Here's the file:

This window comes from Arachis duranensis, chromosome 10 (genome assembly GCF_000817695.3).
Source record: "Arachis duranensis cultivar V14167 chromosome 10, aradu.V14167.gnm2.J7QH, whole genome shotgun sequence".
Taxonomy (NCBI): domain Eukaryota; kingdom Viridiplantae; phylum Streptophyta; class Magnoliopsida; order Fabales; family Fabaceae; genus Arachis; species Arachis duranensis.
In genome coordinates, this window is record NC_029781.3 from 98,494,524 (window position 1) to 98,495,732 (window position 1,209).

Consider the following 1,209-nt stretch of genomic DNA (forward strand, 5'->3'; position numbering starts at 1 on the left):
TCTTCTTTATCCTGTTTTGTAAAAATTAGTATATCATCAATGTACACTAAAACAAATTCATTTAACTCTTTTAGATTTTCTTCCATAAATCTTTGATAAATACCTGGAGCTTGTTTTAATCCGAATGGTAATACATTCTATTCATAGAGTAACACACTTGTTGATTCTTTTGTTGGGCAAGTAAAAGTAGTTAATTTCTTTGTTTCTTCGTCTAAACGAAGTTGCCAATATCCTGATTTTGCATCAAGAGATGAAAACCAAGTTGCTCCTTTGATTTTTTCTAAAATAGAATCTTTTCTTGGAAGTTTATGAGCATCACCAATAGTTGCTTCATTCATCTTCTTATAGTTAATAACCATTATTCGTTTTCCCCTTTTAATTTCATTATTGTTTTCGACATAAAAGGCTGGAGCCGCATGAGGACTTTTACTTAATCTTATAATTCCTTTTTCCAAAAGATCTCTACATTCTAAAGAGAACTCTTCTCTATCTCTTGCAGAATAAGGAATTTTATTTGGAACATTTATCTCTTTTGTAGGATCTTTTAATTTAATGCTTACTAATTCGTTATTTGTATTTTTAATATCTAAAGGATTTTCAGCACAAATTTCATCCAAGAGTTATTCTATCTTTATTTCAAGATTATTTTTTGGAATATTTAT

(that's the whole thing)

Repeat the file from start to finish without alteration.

This window comes from Arachis duranensis, chromosome 10 (genome assembly GCF_000817695.3).
Source record: "Arachis duranensis cultivar V14167 chromosome 10, aradu.V14167.gnm2.J7QH, whole genome shotgun sequence".
Taxonomy (NCBI): domain Eukaryota; kingdom Viridiplantae; phylum Streptophyta; class Magnoliopsida; order Fabales; family Fabaceae; genus Arachis; species Arachis duranensis.
In genome coordinates, this window is record NC_029781.3 from 98,494,524 (window position 1) to 98,495,732 (window position 1,209).

Consider the following 1,209-nt stretch of genomic DNA (forward strand, 5'->3'; position numbering starts at 1 on the left):
TCTTCTTTATCCTGTTTTGTAAAAATTAGTATATCATCAATGTACACTAAAACAAATTCATTTAACTCTTTTAGATTTTCTTCCATAAATCTTTGATAAATACCTGGAGCTTGTTTTAATCCGAATGGTAATACATTCTATTCATAGAGTAACACACTTGTTGATTCTTTTGTTGGGCAAGTAAAAGTAGTTAATTTCTTTGTTTCTTCGTCTAAACGAAGTTGCCAATATCCTGATTTTGCATCAAGAGATGAAAACCAAGTTGCTCCTTTGATTTTTTCTAAAATAGAATCTTTTCTTGGAAGTTTATGAGCATCACCAATAGTTGCTTCATTCATCTTCTTATAGTTAATAACCATTATTCGTTTTCCCCTTTTAATTTCATTATTGTTTTCGACATAAAAGGCTGGAGCCGCATGAGGACTTTTACTTAATCTTATAATTCCTTTTTCCAAAAGATCTCTACATTCTAAAGAGAACTCTTCTCTATCTCTTGCAGAATAAGGAATTTTATTTGGAACATTTATCTCTTTTGTAGGATCTTTTAATTTAATGCTTACTAATTCGTTATTTGTATTTTTAATATCTAAAGGATTTTCAGCACAAATTTCATCCAAGAGTTATTCTATCTTTATTTCAAGATTATTTTTTGGAATATTTAT